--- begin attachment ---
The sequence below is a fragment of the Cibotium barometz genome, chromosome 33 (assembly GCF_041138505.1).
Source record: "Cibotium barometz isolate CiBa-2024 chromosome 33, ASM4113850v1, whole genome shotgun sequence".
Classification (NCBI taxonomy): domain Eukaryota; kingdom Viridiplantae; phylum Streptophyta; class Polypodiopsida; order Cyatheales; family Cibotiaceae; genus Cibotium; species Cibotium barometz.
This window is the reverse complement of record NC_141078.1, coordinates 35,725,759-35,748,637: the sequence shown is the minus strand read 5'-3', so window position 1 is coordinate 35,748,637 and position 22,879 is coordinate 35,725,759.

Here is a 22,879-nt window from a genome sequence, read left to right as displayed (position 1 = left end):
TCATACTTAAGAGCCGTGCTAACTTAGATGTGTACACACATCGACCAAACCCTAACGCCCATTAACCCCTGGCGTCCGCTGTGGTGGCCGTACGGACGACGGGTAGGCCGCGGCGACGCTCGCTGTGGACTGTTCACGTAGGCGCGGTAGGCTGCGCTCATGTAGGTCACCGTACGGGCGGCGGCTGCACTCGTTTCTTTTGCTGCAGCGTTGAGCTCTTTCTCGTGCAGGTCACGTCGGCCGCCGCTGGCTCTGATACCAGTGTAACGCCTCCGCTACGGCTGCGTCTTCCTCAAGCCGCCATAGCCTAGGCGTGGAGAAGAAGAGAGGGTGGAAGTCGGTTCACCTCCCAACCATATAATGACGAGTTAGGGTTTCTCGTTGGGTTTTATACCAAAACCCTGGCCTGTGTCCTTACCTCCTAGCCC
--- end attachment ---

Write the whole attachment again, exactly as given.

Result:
The sequence below is a fragment of the Cibotium barometz genome, chromosome 33 (assembly GCF_041138505.1).
Source record: "Cibotium barometz isolate CiBa-2024 chromosome 33, ASM4113850v1, whole genome shotgun sequence".
Classification (NCBI taxonomy): domain Eukaryota; kingdom Viridiplantae; phylum Streptophyta; class Polypodiopsida; order Cyatheales; family Cibotiaceae; genus Cibotium; species Cibotium barometz.
This window is the reverse complement of record NC_141078.1, coordinates 35,725,759-35,748,637: the sequence shown is the minus strand read 5'-3', so window position 1 is coordinate 35,748,637 and position 22,879 is coordinate 35,725,759.

Here is a 22,879-nt window from a genome sequence, read left to right as displayed (position 1 = left end):
TCATACTTAAGAGCCGTGCTAACTTAGATGTGTACACACATCGACCAAACCCTAACGCCCATTAACCCCTGGCGTCCGCTGTGGTGGCCGTACGGACGACGGGTAGGCCGCGGCGACGCTCGCTGTGGACTGTTCACGTAGGCGCGGTAGGCTGCGCTCATGTAGGTCACCGTACGGGCGGCGGCTGCACTCGTTTCTTTTGCTGCAGCGTTGAGCTCTTTCTCGTGCAGGTCACGTCGGCCGCCGCTGGCTCTGATACCAGTGTAACGCCTCCGCTACGGCTGCGTCTTCCTCAAGCCGCCATAGCCTAGGCGTGGAGAAGAAGAGAGGGTGGAAGTCGGTTCACCTCCCAACCATATAATGACGAGTTAGGGTTTCTCGTTGGGTTTTATACCAAAACCCTGGCCTGTGTCCTTACCTCCTAGCCC